Employers feel their workplaces are not ‘liberal enough’ for trans workers

A survey of 1,000 employers undertaken by Crossland Employment Solicitors found that over 43% would hesitate to recruit a trans person for a role.  The research also found that 77% of the employers were not fully aware of the protections afforded to trans workers by the Equality Act 2010. The result was that only 3% of the participants had sufficient procedures for trans people in their workplace.  Employers said that they did not feel their workplace was “liberal enough” for trans workers and just over a third admitted that were aware they were discriminating against trans persons by deliberately choosing not to hire them.

Whilst the Equality Act 2010 states that a person must not be discriminated against as a result of their gender reassignment, it has been criticized by some for not going far enough. Beverley Sunderland, managing director of equality charity Stonewall, stated “trans-identity is more complex than the current law recognises.” However, this issue does not appear to hold much significance in the general workplace, with only 9% of the employers questioned believing a change in the law was necessary.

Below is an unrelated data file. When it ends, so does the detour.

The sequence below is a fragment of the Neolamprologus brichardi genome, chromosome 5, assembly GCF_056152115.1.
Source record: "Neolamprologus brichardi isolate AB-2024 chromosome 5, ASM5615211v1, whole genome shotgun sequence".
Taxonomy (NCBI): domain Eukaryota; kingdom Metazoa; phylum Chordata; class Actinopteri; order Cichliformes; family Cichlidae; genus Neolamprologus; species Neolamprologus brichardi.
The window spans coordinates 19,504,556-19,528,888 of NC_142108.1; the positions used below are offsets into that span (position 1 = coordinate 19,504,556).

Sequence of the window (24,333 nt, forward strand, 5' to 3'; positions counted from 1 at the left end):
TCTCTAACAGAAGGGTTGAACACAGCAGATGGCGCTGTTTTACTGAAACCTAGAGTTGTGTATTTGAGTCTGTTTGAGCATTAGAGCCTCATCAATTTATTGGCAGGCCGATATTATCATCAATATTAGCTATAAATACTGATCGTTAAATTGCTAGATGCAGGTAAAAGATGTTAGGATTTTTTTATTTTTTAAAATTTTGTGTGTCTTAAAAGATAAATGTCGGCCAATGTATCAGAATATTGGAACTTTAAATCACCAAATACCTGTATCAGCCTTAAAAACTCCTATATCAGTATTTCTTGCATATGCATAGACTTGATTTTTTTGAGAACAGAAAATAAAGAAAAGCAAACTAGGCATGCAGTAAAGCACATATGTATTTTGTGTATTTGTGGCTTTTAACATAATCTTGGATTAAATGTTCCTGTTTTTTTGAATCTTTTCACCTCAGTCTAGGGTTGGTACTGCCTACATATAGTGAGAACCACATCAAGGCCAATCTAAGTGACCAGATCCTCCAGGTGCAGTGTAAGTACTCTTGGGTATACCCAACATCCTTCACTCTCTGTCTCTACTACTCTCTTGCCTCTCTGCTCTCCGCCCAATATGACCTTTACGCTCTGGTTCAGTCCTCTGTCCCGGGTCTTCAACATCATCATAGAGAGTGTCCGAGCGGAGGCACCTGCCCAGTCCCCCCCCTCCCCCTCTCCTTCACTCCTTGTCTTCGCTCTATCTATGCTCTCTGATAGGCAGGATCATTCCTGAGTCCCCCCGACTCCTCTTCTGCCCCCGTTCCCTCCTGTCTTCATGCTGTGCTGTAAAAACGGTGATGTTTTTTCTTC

Despite the protection afforded by the Equality Act, these findings provide evidence to support recent statistics from Stonewall, which suggested half of all transgender workers hide their gender identity at work.  In order to change this, it recommends that businesses take steps to promote diversity within the workplace and introduce clear policies highlighting their stance on inclusion.  It also highlights the need for HR representatives to be fully trained on all trans gender related topics and urges organisations to consider implementing targeted recruitment programmes that encourage trans persons to engage with the company.

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